The problem as well as the solution is simply "capacity." When this plan was put into place 31 of California's 58 county jails were already overcrowded and under court order. So the state placed our counties in an even more dangerous position than they were before Realignment. The politically positive side of this idea is when an early released offender proceeded to commit a new and violent crime the local sheriff gets blamed not the state or the governor.
VERY BAD CRIMINALS ROAMING COMMUNITIES UNDER REALIGNMENT
Release Date: April 17, 2014
By Micahel Rushford
The word is out on the street, consequences for serious and violent crime are not what they were due to Realignment. Whereas California law previously not only discouraged crime with such a deterrent effect that prison populations were kept at an average 165,000, no longer. As Michael Rushford of the CJLF states clearly in one of his latest newsletters.
AP Exclusive: New '3 Strikes' law varies by county
by Paul Elias
SAN FRANCISCO -- Majorities in every California county voted last fall to scale back the state's Three Strikes law so thousands of inmates serving life sentences for relatively minor third offenses would have the chance to be set free.
Five months later, there is no such unanimity among counties when it comes to carrying out the voters' wishes.
Whether a third-strike felon eventually will gain freedom varies greatly depending on the county that sent him away, according to an Associated Press analysis of California Department of Corrections and Rehabilitation data.
In San Bernardino County, which has the second highest number of eligible inmates, 33 percent of the 291 Three Strikes inmates have been granted release under Proposition 36. But in Los Angeles and San Diego counties, just 6 percent of the nearly 1,300 eligible inmates have had their sentences reduced so far.
Statewide, 16 percent of 2,847 eligible inmates have been resentenced.
I know being a "stickler for details" is one of the most important character traits for being a reporter, but this article has a few errors that I know you would want brought to your attention. First is the fact that 3 Strikes was passed by both the state legislature and the voters in 1994, not 1996.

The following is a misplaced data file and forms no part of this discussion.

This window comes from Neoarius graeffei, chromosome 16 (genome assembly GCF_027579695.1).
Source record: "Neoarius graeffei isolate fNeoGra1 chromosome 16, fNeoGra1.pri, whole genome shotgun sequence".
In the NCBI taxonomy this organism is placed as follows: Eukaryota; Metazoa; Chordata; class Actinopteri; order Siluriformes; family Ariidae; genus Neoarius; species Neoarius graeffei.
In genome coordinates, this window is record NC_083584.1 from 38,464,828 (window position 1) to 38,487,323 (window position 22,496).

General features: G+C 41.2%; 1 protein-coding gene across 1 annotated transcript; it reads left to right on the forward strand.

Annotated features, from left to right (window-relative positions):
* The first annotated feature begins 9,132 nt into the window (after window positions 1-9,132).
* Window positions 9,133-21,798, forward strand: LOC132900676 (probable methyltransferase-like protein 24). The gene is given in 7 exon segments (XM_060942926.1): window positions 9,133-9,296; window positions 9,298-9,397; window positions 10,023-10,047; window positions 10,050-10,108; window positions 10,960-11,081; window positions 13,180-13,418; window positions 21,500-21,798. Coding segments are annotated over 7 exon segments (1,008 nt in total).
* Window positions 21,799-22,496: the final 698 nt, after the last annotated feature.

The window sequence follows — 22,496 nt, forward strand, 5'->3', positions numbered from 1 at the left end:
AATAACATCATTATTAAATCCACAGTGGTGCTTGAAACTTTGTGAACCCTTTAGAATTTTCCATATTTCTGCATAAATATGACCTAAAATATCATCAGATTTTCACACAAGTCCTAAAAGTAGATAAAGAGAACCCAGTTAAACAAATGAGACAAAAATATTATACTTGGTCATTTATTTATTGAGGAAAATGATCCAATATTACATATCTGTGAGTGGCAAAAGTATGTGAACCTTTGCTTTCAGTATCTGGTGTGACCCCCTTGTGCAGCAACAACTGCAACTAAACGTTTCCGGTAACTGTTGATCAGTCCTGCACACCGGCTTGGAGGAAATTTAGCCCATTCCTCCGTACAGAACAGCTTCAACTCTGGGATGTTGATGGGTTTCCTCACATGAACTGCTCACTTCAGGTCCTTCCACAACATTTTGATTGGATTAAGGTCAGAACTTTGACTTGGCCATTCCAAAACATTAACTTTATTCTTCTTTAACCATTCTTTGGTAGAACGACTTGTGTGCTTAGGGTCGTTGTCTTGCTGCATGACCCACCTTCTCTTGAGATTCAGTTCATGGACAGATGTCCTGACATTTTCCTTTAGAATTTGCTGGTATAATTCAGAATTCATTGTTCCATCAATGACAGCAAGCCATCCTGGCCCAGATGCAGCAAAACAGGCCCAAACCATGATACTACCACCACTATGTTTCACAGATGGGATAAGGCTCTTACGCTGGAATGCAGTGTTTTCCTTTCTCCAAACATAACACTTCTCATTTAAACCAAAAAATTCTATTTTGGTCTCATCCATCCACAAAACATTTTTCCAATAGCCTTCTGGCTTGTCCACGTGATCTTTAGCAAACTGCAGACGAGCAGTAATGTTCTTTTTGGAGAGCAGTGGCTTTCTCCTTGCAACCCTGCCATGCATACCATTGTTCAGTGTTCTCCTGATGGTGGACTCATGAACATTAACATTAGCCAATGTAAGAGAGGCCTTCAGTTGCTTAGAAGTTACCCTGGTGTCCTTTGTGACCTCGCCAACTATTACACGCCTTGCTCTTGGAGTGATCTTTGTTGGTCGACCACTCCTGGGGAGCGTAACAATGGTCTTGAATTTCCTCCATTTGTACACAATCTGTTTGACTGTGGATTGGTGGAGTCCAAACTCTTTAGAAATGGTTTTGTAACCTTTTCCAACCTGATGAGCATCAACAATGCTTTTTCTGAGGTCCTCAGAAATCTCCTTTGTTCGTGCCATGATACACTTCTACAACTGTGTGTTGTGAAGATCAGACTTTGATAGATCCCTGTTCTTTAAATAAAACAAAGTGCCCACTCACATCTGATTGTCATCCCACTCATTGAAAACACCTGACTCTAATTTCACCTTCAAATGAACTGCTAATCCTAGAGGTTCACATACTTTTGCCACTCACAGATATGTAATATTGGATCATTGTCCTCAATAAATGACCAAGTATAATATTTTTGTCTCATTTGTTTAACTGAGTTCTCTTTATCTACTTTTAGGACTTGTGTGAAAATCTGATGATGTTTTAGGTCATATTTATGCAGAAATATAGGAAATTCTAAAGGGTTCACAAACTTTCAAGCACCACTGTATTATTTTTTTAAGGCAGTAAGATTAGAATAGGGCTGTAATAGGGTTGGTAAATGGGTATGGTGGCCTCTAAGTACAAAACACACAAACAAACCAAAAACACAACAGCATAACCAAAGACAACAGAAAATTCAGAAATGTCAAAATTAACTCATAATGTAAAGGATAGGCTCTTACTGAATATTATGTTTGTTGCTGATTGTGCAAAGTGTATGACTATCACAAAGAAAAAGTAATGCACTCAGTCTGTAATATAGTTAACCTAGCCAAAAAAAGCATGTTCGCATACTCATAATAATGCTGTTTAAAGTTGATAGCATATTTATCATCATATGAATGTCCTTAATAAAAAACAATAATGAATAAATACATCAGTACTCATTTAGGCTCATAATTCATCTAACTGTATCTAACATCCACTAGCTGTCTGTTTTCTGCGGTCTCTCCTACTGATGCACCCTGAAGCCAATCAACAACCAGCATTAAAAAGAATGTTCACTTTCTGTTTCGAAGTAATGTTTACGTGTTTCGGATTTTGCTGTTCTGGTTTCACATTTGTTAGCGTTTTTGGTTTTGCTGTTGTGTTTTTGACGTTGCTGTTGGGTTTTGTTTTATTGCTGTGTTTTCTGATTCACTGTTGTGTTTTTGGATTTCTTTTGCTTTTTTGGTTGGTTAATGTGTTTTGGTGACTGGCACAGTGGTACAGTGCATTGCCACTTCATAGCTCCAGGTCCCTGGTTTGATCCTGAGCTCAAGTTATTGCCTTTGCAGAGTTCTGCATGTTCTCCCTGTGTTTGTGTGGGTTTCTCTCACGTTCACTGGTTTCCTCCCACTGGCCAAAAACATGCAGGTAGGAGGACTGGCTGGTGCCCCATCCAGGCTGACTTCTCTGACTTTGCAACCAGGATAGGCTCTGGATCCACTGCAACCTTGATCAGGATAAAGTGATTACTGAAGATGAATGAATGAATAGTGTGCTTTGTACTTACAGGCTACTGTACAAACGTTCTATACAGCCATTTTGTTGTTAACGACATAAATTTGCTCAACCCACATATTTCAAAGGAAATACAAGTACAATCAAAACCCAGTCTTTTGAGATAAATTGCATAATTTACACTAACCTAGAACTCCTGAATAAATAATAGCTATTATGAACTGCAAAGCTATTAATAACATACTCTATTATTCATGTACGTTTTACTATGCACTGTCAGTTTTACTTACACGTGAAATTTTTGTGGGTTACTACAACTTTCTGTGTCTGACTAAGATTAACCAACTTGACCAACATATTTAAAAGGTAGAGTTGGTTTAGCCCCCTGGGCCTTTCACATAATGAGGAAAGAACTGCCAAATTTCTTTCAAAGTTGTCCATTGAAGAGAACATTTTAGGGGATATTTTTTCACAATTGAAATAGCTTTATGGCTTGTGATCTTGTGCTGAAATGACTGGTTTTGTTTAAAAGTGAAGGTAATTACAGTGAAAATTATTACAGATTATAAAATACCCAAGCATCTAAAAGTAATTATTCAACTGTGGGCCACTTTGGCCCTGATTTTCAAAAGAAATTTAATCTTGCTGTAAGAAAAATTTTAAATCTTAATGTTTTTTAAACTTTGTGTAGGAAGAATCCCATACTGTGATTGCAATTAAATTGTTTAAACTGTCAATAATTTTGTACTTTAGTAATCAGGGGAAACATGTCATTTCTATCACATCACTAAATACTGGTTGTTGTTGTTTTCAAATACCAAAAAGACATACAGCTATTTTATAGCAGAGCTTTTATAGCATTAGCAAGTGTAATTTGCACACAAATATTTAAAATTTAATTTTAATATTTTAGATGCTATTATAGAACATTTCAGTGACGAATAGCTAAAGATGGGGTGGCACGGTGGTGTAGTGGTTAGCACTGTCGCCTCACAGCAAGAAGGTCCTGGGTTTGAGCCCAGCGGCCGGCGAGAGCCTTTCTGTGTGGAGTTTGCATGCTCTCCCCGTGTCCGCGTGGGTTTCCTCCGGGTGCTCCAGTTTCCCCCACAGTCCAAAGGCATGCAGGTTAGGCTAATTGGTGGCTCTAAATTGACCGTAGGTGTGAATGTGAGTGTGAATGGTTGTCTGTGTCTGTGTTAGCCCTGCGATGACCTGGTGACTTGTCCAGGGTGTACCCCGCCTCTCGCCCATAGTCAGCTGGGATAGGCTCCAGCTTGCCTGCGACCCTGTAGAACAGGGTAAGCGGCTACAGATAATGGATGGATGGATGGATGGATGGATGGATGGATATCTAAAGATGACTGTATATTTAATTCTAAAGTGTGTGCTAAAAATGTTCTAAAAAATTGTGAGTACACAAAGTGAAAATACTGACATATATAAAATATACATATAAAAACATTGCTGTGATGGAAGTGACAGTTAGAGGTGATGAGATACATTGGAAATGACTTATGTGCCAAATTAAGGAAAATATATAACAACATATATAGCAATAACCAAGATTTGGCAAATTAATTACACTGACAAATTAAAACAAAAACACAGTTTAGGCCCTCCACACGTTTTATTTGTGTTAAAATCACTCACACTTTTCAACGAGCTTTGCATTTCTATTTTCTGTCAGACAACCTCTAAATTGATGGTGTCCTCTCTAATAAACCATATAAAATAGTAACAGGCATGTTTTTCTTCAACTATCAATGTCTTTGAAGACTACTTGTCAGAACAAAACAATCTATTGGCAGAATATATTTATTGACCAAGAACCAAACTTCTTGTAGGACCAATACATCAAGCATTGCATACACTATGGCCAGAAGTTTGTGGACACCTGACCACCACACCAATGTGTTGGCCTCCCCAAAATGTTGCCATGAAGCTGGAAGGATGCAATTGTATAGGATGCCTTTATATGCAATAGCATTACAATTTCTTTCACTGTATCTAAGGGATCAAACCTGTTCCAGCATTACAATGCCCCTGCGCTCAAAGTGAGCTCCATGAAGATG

As to prison populations: the actual Department of Corrections numbers are available on our 15 Year Report or through Department of Corrections directly. Note: in the 10 years prior to 3 Strikes prison populations went up 400%.
In the 10 year period prior to the October 2011 Realignment effort, California prison population remained flat at approximately 170,000 or less.
Gun crime has plunged, but Americans think it's up, says study
Gun crime has plunged in the United States since its peak in the middle of the 1990s, including gun killings, assaults, robberies and other crimes, two new studies of government data show.
Yet few Americans are aware of the dramatic drop, and more than half believe gun crime has risen, according to a newly released survey by the Pew Research Center.
In less than two decades, the gun murder rate has been nearly cut in half. Other gun crimes fell even more sharply, paralleling a broader drop in violent crimes committed with or without guns. Violent crime dropped steeply during the 1990s and has fallen less dramatically since the turn of the millennium.
The number of gun killings dropped 39% between 1993 and 2011, the Bureau of Justice Statistics reported in a separate report released Tuesday. Gun crimes that weren’t fatal fell by 69%. However, guns still remain the most common murder weapon in the United States, the report noted. Between 1993 and 2011, more than two out of three murders in the U.S. were carried out with guns, the Bureau of Justice Statistics found.
An interesting study that shows the drops in crime came at the same time as the passage of 3 Strikes in some 25 states and other "get tough on crime" laws like "Use a Gun and You're Done" were sweeping the country.
The most significant federal legislation (Community Oriented Policing Services) passed that year was "The Federal Crime Bill" authored by then Senator Joe Biden and signed into law by Bill Clinton. In addition to a federal 3 Strikes provision it added 100,000 police officers throughout the US and forced states to impose 85% of the time in prison before parole to violent offenders.
Now we are scratching our heads trying to figure out why the crime drops?
These were the most historic and significant laws to stop crime ever and now we wonder if it could have been the lead in our gasoline?